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Nokia sells more handsets worldwide — nearly half a billion in 2009 — than top competitors Samsung, LG and Motorola put together. You could throw in fifth-ranked Sony Ericsson and Nokia would still be close to beating the bunch with nearly 40 percent market share.
But in America, Finnish Nokia has lost its footing through several missteps, including an attempt to end-run America’s superpowerful wireless carriers and sell unlocked phones directly to consumers, without the usual subsidy provided in exchange for a subscription contract. Buyers didn’t bite.
The N8, a new phone planned to go on sale in the third quarter of this year, is Nokia’s attempt to recapture the Facebook generation. What do young social networkers do? They post short text updates at all hours. They shoot and post lots of photos at social events and on outings. They play video and games a lot.
Nokia has built, in effect, a Facebook member’s smartphone. It packs a 12-megapixel camera with four times the digital resolution of Apple’s 3-megapixel iPhones, and more than twice the 5 megapixels in Verizon’s new Droid Invincible. Users can edit photos directly on the phone, then share them immediately onto popular social networks without plugging into to laptop to edit, or going home to upload.
The N8 shoots YouTube-ready video at YouTube’s highest resolution of 720 scan lines, compared to the iPhone’s 480.
The phone also has a built-in social network application that merges Facebook and Twitter updates into one stream on the phone’s home screen. It can download Facebook events onto its calendar. There are built-in maps with travel guides for 70 countries, great for wanderlust daydreaming even if you can’t afford to see the world.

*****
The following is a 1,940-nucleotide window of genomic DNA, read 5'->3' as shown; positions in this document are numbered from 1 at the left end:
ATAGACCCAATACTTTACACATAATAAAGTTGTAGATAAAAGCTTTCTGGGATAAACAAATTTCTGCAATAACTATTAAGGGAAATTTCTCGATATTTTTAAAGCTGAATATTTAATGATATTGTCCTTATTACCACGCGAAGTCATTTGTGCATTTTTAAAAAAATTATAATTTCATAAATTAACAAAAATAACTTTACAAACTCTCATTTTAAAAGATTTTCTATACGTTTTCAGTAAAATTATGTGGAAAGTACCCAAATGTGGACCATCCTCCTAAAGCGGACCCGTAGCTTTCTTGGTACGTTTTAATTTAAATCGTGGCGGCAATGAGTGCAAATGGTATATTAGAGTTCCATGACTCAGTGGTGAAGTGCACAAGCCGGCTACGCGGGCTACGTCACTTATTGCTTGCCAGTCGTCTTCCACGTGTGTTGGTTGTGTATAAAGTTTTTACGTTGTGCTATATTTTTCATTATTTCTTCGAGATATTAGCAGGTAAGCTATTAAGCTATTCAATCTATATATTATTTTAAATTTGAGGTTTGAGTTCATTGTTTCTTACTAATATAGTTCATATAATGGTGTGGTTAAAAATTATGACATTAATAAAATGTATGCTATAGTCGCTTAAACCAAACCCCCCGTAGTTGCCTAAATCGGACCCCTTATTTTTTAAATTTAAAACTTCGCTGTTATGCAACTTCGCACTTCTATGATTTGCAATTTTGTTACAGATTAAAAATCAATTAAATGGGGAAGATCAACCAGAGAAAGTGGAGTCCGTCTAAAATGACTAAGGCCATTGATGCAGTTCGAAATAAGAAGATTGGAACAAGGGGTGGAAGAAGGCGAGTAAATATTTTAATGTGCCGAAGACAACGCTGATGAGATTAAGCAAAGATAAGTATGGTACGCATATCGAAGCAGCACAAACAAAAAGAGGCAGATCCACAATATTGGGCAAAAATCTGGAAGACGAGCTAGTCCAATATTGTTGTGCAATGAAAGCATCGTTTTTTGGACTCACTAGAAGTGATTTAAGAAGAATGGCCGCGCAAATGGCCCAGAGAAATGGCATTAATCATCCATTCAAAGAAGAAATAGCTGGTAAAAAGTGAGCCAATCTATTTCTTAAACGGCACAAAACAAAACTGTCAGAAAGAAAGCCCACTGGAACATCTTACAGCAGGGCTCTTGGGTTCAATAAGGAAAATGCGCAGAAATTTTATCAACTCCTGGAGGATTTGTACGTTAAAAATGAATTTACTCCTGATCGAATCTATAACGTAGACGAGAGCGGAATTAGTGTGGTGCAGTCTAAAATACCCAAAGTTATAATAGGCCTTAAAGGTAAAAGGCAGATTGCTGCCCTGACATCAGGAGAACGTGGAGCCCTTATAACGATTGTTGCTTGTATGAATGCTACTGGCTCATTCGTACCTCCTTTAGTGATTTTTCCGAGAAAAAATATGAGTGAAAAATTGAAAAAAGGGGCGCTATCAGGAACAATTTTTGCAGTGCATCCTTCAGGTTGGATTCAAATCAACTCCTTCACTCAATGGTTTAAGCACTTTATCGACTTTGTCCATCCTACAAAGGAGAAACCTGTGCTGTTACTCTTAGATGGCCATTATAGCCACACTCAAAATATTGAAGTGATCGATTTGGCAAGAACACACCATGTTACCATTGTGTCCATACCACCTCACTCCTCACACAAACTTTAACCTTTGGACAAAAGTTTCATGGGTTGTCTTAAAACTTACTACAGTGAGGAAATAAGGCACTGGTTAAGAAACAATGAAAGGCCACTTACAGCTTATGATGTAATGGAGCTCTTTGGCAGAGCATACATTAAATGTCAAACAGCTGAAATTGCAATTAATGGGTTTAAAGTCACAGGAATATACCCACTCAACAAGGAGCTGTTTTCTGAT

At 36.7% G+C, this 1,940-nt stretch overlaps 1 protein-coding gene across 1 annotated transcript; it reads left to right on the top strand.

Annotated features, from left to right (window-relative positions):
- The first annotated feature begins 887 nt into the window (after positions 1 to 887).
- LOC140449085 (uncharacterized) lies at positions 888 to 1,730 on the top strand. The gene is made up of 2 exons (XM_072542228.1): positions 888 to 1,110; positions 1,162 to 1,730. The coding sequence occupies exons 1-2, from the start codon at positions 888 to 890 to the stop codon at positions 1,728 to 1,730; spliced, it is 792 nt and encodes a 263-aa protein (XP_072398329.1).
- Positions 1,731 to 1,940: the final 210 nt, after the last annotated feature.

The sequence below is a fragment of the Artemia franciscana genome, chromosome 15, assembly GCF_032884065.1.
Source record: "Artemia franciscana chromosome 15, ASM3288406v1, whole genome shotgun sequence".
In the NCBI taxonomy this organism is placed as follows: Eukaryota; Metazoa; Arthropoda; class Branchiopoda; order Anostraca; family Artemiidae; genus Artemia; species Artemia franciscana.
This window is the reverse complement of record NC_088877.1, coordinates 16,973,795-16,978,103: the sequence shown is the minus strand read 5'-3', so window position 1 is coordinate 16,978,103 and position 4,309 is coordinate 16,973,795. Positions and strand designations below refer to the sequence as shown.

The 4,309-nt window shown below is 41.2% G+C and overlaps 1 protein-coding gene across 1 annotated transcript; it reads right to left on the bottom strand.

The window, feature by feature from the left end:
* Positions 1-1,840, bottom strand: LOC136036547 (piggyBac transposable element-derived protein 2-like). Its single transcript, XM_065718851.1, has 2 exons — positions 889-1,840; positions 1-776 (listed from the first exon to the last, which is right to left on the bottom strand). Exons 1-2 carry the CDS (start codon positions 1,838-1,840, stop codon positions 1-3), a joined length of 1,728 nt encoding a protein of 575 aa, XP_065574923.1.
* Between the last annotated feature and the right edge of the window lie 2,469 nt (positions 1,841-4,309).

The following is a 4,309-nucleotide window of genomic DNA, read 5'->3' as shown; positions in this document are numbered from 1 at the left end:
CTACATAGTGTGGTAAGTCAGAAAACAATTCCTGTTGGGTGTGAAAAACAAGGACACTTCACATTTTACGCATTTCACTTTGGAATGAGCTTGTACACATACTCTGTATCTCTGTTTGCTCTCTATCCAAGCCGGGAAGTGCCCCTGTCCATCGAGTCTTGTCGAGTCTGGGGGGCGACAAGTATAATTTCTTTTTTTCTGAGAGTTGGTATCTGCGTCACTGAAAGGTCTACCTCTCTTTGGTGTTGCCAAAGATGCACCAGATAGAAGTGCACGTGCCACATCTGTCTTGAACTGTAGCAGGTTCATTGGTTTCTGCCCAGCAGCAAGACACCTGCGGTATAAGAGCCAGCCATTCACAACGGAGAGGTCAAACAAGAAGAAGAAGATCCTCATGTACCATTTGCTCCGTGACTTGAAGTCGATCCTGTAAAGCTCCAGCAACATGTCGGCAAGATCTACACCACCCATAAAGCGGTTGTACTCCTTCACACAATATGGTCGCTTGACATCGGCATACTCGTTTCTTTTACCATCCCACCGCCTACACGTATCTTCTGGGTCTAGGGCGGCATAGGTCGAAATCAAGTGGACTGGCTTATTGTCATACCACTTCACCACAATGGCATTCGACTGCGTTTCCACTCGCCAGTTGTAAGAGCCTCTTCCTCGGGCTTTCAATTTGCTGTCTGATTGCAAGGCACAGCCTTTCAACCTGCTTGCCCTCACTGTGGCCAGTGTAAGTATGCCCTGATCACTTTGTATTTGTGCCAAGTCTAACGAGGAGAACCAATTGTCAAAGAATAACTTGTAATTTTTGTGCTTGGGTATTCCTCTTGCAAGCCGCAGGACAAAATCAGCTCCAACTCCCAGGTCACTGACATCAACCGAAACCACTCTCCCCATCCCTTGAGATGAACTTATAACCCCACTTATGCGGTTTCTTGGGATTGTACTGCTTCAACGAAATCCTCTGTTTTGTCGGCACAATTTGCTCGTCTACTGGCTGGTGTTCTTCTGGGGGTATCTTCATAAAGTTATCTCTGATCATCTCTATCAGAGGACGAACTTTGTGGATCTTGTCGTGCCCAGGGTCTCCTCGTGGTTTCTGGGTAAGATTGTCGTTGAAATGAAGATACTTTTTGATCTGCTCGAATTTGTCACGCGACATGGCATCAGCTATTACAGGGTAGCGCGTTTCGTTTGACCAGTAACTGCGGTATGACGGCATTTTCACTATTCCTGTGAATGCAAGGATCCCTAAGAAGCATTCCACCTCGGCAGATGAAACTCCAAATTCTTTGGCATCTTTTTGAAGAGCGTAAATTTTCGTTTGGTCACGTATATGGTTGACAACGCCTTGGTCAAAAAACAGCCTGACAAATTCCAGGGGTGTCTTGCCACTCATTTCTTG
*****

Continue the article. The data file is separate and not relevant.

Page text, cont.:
Who’s the market for this phone? Let’s go to the press kit: Nokia mixes sterile product photos with several shots of a young couple at the seaside with their N8’s. The young lady tucks her Nokia into the back pocket of her jeans. These are would-be iPhone users.
Selling against the iPhone will be hard, because of the gadget’s role as a cultural icon. But Nokia has correctly identified two of Apple’s most exploitable weaknesses.
First, the iPhone shoots pretty good photos, but its camera isn’t as high-res as it could be and you can’t edit photos on the phone before uploading to Facebook, Twitpic or wherever.
Second, Apple seems culturally averse to social networking. The company builds its own Web browser, but doesn’t build a Twitter or Facebook application into its mobile devices and laptops. (Ask a software developer how easy Twitter would be compared to Safari.) Steve Jobs once demoed podcasting during a product launch, but he never tweets from his new gadgets, nor does he go to Facebook and click Like buttons. His idea of a photo feature is a fussy Apple-hosted family album, not a random bunch of look-we’re-drunk shots uploaded to Facebook at 2:00 AM.
Nokia’s press kit does something edgy for a gadget launch: It contains a blurry shot of the N8 being used by young adults outdoors, in which the N8 itself is out of focus. The photo is meant to look like it was taken by a friend with a cellphone, not a photographer with a truckload of equipment. Instead of “look at this awesome phone,” it says, “this could be you.”
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